The term “Dark Net” is loosely defined, but most frequently refers to an area of the Internet only accessible by using an encryption tool called The Onion Router (Tor). Tor is a tool aimed at those desiring privacy online, although it frequently attracts those with criminal intentions. An innovative feature of Tor is the ability to host websites anonymously and with a degree of impunity — designed to be used by those in repressive regimes who wish to host whistle-blowing or political content.

The study described in this paper collected data on the Tor Dark Net over a period of six months to analyze the type and popularity of the content. Perhaps unsurprisingly, the majority of sites were criminally oriented, with drug marketplaces featuring prominently. Notably, however, it was found that sites hosting child abuse imagery were the most frequently requested.

Part of Series

The Global Commission on Internet Governance was established in January 2014 to articulate and advance a strategic vision for the future of Internet governance. The two-year project conducts and supports independent research on Internet-related dimensions of global public policy, culminating in an official commission report that will articulate concrete policy recommendations for the future of Internet governance.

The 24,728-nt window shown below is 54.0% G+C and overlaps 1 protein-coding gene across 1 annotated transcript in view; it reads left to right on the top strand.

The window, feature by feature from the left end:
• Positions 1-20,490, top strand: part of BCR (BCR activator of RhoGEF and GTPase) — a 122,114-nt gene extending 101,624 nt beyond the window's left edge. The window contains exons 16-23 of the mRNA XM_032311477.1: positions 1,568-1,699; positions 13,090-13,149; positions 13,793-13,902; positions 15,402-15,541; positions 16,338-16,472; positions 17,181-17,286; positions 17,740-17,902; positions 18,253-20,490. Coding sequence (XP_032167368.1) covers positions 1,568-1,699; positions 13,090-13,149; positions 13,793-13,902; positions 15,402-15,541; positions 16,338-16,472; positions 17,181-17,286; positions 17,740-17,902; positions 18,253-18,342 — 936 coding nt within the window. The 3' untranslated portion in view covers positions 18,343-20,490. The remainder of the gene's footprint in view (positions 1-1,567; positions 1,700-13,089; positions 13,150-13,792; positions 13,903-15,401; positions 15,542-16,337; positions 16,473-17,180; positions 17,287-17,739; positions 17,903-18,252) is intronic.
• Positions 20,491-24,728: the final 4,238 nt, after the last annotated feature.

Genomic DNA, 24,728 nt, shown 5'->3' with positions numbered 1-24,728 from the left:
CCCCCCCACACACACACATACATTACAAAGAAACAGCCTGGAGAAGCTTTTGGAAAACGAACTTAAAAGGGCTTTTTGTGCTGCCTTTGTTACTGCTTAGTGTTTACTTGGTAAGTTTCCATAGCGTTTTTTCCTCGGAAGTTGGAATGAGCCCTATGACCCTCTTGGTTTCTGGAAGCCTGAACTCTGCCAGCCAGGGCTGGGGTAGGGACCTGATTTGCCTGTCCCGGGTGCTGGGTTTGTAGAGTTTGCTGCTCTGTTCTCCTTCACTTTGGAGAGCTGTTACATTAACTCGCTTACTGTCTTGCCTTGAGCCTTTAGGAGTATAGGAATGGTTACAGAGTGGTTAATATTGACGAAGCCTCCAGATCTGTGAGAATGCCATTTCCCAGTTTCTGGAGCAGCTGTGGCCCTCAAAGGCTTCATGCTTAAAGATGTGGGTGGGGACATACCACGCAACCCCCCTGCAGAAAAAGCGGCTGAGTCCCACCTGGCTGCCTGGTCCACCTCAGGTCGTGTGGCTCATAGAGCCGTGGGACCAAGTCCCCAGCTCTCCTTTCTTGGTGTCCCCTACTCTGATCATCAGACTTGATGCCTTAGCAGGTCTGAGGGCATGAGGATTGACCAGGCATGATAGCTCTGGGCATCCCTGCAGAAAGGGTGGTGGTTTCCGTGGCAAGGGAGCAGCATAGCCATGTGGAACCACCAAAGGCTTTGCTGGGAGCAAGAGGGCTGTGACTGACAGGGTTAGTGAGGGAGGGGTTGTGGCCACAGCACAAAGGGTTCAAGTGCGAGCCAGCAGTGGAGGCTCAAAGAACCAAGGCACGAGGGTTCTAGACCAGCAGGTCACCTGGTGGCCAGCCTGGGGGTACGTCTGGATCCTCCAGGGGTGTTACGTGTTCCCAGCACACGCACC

• Gareth Owen is a senior lecturer in the School of Computing at the University of Portsmouth. He holds a Ph.D. in computer science and has expertise in distributed computing systems, digital forensics and privacy-enhancing technologies. Before joining the university, he lectured at the universities of Kent and Greenwich in the United Kingdom.

  • Nick Savage is the head of the School of Computing at the University of Portsmouth. He was previously a principal lecturer in the School of Engineering at Portsmouth, where he taught networking and security.